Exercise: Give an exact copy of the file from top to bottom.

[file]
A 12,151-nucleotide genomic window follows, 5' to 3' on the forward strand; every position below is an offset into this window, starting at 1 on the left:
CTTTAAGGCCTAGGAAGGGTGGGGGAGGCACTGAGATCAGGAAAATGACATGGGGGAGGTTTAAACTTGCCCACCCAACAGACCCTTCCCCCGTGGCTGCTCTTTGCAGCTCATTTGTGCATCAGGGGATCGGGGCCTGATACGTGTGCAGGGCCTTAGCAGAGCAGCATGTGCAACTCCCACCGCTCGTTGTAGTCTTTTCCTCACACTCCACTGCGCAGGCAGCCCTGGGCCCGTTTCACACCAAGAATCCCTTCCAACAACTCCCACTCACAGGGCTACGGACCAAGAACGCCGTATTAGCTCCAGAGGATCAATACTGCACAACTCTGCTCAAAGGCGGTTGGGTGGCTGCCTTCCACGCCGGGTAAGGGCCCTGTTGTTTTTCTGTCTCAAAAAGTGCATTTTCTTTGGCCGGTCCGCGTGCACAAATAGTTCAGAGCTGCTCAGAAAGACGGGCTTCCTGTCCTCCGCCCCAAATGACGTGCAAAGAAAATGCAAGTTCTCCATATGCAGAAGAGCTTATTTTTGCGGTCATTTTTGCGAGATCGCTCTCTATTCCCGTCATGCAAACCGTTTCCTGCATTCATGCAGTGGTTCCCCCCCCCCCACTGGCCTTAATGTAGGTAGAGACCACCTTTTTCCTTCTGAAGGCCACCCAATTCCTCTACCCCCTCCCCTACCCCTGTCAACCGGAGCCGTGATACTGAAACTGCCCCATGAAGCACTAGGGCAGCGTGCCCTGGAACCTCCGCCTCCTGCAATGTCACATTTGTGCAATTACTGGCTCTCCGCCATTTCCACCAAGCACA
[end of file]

A 12,151-nucleotide genomic window follows, 5' to 3' on the forward strand; every position below is an offset into this window, starting at 1 on the left:
CTTTAAGGCCTAGGAAGGGTGGGGGAGGCACTGAGATCAGGAAAATGACATGGGGGAGGTTTAAACTTGCCCACCCAACAGACCCTTCCCCCGTGGCTGCTCTTTGCAGCTCATTTGTGCATCAGGGGATCGGGGCCTGATACGTGTGCAGGGCCTTAGCAGAGCAGCATGTGCAACTCCCACCGCTCGTTGTAGTCTTTTCCTCACACTCCACTGCGCAGGCAGCCCTGGGCCCGTTTCACACCAAGAATCCCTTCCAACAACTCCCACTCACAGGGCTACGGACCAAGAACGCCGTATTAGCTCCAGAGGATCAATACTGCACAACTCTGCTCAAAGGCGGTTGGGTGGCTGCCTTCCACGCCGGGTAAGGGCCCTGTTGTTTTTCTGTCTCAAAAAGTGCATTTTCTTTGGCCGGTCCGCGTGCACAAATAGTTCAGAGCTGCTCAGAAAGACGGGCTTCCTGTCCTCCGCCCCAAATGACGTGCAAAGAAAATGCAAGTTCTCCATATGCAGAAGAGCTTATTTTTGCGGTCATTTTTGCGAGATCGCTCTCTATTCCCGTCATGCAAACCGTTTCCTGCATTCATGCAGTGGTTCCCCCCCCCCCACTGGCCTTAATGTAGGTAGAGACCACCTTTTTCCTTCTGAAGGCCACCCAATTCCTCTACCCCCTCCCCTACCCCTGTCAACCGGAGCCGTGATACTGAAACTGCCCCATGAAGCACTAGGGCAGCGTGCCCTGGAACCTCCGCCTCCTGCAATGTCACATTTGTGCAATTACTGGCTCTCCGCCATTTCCACCAAGCACA